On 9 July, the city still lay under a pall of smoke and dust. André Heintz was woken at 05.30 hours by a companion in the Resistance. ‘The Germans are leaving!’ he told him. They watched the convoys pulling out through the town, yet no British guns fired. Their leader, Commandant Gilles, distributed the last few Sten guns and sent his members off northwards in pairs to act as guides for the Allied forces. Heintz put on his brassard, a tricolore with the Cross of Lorraine. Suddenly seeing a German soldier near what had been the university swimming pool, he snatched it off again. But the German was dead, frozen in position, having been killed by blast. The brassard was recognized by the first British soldiers he encountered, who gave him the thumbs-up sign.

  So great was the destruction that, even with their maps, the British and Canadians found it impossible to work out where they were. Most routes were impassable and there were isolated snipers left behind. A column of Canadian armoured cars descended the rue Saint-Martin. The commander, whose orders were to cross the town as rapidly as possible to try to secure the bridges, asked a bystander, ‘Where is the River Orne?’ He climbed on to the armoured car to give directions, but a German defensive position further on opened up with machine-gun and anti-tank gun fire. The armoured car went into rapid reverse, and their French guide had to leap off and hide in a doorway.

  The Hitler Jugend, having pulled back to the south of the Orne across the only bridge left standing, rapidly prepared it for demolition and established defensive positions. They forced locals at gunpoint to dig them trenches in the convent gardens of Les Petites Soeurs des Pauvres and cut down apple trees to improve the fields of fire for their machine guns. Cellar entrances were also sandbagged, ready for defence. The bridge was blown as soon as the leading Canadian platoon came into sight.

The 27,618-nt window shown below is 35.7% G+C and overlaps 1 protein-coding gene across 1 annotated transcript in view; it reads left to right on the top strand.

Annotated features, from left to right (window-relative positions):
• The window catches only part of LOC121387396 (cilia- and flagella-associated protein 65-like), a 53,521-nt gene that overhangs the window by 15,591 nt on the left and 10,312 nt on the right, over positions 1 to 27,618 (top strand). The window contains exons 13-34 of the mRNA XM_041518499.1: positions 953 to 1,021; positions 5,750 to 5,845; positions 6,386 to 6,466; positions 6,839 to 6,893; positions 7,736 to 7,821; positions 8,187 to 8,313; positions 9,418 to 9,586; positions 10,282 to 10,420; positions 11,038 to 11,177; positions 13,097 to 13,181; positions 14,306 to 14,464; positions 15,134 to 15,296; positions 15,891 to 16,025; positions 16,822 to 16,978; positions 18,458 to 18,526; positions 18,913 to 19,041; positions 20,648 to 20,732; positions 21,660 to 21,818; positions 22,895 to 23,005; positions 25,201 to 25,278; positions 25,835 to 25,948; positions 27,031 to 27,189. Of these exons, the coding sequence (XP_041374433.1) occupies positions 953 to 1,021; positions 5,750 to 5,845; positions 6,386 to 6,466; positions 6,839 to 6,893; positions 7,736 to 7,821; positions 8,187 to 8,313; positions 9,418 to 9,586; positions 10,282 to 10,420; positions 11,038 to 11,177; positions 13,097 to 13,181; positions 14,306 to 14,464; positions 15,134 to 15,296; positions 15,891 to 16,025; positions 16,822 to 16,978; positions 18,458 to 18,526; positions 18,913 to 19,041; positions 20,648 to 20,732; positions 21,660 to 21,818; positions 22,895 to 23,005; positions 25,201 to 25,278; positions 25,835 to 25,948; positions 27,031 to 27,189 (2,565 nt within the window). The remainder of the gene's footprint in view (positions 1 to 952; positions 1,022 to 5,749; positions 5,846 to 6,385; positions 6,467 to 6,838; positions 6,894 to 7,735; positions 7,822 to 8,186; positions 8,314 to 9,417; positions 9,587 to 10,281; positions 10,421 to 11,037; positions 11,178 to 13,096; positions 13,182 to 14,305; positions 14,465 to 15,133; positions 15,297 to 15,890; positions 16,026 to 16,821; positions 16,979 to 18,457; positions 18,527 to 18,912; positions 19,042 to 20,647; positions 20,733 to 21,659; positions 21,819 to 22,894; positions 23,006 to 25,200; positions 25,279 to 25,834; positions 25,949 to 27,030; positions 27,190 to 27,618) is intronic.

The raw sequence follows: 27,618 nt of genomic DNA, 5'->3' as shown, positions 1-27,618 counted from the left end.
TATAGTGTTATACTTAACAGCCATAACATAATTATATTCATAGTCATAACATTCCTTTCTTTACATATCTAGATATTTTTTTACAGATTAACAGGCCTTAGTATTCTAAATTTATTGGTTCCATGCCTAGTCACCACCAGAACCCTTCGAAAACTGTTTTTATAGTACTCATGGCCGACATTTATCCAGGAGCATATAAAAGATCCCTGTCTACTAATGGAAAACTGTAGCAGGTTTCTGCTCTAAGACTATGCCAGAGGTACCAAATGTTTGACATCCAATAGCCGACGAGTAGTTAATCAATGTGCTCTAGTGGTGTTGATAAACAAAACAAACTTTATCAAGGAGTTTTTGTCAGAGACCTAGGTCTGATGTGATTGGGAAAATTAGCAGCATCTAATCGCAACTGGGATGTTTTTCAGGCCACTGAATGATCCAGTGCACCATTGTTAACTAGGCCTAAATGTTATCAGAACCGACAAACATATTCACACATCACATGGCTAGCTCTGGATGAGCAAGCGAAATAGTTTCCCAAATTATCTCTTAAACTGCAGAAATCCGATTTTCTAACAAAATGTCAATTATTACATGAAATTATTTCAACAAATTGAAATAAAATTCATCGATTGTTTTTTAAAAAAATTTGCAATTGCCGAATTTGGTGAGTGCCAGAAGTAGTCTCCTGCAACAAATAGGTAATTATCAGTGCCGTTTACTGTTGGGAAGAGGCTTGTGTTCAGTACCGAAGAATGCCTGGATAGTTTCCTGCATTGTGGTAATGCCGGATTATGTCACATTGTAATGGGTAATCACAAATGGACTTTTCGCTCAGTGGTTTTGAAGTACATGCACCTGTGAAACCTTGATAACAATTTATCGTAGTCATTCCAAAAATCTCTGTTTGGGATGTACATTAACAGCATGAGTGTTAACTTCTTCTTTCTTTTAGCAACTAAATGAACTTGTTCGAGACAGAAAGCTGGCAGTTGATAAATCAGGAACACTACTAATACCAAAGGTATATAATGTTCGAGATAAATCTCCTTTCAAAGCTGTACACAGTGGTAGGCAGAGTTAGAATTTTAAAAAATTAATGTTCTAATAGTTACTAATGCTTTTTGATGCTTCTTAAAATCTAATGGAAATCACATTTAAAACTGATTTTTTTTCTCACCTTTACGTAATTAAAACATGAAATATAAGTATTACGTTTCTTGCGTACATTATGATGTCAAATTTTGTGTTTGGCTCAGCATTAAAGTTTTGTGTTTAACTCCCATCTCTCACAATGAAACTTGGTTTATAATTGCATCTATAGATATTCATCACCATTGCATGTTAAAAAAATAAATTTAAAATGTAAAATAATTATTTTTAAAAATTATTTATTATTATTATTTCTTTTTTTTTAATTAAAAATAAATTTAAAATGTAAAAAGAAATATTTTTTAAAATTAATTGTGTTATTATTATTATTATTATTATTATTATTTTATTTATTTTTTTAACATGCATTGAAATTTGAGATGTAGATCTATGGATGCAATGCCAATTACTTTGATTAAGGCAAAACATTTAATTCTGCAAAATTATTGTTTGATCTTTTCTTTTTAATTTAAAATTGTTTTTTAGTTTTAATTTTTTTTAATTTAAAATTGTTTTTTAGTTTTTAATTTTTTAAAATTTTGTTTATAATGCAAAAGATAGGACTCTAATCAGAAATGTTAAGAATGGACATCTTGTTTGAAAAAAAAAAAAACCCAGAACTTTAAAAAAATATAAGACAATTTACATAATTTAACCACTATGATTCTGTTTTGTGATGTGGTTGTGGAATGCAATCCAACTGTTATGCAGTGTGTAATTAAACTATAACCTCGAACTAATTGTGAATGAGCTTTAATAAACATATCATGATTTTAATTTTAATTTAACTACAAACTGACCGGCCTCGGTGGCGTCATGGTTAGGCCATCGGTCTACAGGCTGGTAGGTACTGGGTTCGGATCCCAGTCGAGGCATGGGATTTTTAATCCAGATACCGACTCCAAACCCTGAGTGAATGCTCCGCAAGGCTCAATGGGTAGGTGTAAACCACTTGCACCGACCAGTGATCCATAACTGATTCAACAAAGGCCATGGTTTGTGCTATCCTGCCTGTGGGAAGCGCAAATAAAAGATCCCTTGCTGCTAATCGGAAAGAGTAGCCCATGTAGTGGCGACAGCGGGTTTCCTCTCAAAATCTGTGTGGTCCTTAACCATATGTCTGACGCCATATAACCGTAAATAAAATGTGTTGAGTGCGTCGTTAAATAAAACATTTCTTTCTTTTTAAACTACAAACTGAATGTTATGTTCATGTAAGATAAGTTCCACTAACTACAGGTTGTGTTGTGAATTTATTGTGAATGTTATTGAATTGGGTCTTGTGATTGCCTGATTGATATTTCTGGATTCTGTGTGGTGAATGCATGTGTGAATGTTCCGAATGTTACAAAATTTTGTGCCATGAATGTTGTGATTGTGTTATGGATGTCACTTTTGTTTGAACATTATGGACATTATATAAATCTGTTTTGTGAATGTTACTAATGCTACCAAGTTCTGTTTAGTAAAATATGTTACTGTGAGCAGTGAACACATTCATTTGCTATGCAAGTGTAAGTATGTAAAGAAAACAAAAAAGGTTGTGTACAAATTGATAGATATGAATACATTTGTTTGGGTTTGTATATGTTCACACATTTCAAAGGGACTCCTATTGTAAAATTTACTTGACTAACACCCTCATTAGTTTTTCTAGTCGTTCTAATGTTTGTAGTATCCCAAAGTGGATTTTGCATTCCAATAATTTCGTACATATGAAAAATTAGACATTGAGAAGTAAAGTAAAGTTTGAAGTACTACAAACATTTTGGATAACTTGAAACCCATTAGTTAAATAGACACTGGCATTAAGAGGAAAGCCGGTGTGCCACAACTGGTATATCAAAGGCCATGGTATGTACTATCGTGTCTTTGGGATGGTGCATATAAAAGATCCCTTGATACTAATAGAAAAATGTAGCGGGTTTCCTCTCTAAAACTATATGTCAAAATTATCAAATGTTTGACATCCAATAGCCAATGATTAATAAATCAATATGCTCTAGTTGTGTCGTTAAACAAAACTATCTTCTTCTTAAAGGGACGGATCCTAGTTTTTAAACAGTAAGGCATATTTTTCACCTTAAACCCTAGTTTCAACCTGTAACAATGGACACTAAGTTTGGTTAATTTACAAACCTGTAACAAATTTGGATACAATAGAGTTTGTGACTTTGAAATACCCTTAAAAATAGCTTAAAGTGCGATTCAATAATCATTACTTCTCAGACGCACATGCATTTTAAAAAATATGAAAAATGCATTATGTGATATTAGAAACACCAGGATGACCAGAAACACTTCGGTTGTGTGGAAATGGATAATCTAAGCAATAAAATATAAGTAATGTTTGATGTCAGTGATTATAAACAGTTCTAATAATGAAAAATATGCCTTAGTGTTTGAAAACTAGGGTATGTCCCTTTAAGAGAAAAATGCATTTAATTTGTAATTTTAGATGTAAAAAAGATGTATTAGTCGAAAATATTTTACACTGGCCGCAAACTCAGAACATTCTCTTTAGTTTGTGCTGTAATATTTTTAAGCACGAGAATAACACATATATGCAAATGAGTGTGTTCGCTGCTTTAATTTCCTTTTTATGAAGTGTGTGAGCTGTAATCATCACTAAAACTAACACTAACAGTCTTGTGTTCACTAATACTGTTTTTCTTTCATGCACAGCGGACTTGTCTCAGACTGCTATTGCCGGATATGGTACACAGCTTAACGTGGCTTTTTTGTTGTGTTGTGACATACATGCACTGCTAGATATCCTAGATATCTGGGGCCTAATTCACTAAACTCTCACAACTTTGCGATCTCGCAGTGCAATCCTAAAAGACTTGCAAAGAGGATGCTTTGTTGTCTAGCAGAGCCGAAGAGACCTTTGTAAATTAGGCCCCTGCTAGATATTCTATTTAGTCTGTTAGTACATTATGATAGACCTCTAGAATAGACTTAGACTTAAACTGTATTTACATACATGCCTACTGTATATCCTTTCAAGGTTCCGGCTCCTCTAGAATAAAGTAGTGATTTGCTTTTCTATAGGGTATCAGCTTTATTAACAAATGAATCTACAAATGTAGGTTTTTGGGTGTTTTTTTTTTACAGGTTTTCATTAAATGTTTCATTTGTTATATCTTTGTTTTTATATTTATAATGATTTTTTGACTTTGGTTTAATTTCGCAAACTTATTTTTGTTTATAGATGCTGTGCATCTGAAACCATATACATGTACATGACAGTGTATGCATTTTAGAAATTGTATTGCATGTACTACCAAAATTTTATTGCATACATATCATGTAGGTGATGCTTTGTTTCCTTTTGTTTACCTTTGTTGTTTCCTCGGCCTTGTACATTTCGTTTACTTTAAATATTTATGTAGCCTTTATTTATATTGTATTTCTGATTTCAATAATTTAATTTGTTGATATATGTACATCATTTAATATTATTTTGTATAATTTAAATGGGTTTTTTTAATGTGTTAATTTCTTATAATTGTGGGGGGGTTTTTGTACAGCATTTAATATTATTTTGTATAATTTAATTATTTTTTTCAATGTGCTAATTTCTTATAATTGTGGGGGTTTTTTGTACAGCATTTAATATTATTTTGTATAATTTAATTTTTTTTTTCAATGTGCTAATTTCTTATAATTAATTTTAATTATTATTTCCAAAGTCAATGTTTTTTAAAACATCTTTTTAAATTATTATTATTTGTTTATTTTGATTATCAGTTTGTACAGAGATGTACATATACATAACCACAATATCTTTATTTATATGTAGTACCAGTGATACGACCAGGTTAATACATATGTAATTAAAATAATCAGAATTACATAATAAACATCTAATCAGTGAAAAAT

At the northern edge of Caen, the British civil affairs team under Lieutenant Colonel Usher had to abandon its vehicles. ‘At last,’ wrote one of his officers. ‘Entered Caen with party of officers. The north end seems utterly devastated. Pile after pile of rubble and a deathly silence punctuated only by occasional bursts of machine gun fire.’

  An officer from civil affairs told André Heintz that they intended to set up their headquarters in the Hôtel d’Angleterre. Heintz guided them to it, knowing that the only evidence of its former identity was a remnant of the royal arms with ‘Honi soit qui mal y pense’. He resisted the temptation to say that the British should not have destroyed it, but the officer himself recognized the black irony. He let Heintz lead him to the only area of the city where some buildings were relatively undamaged, but then asked if they would be able to have a bath. Heintz explained that Caen had been without water since the first bombing on 6 June. The liberators still seemed to have no idea what the city had suffered, despite the evidence around them. The following day, a Canadian captain asked for advice on a
good restaurant in Caen, because he was sick of eating army rations.

  Some Germans, who had been cut off, searched for civilian clothes in the ruins to help their escape. Others, especially some Osttruppen, began looting. Commandant Gilles and a couple of his men found two young SS soldiers trying to hide. They handed them over proudly to some Canadian troops on the rue de Bayeux. Care had to be taken in many places, as the SS had left behind booby-trapped grenades.

  Civilians emerged, unable to believe that four years of German occupation was finally over and fearful that the SS might retake the town in a counter-attack. Some greeted the Allied soldiers with real warmth and joy, but far more were still numb from what they had been through. ‘Most of the women were crying bitterly,’ wrote a British sapper, ‘griefstricken and anguished. They lingered by their shattered dwellings, perhaps for a last look at their own personal treasures. A child’s book lay in the garden, its pages idly flipped by the wind. Inside the house, the doors hung creaking on their hinges, the tables lay where they had fallen from that first great concussion.’

  Colonel Usher’s groups set to work rapidly, clearing routes with bulldozers and trying to set up an emergency water supply. Most basic services were not restored until September. A convoy of army trucks with food had been prepared ready for the entry into Caen. Mine clearance was a slow and arduous task, and so was the recovery of bodies from under the rubble of ruined buildings. The stench from decomposing corpses was terrible. In fact, many people in Caen, however hungry, could not face a ripe Camembert for a long time because of the horrible memories evoked by the smell.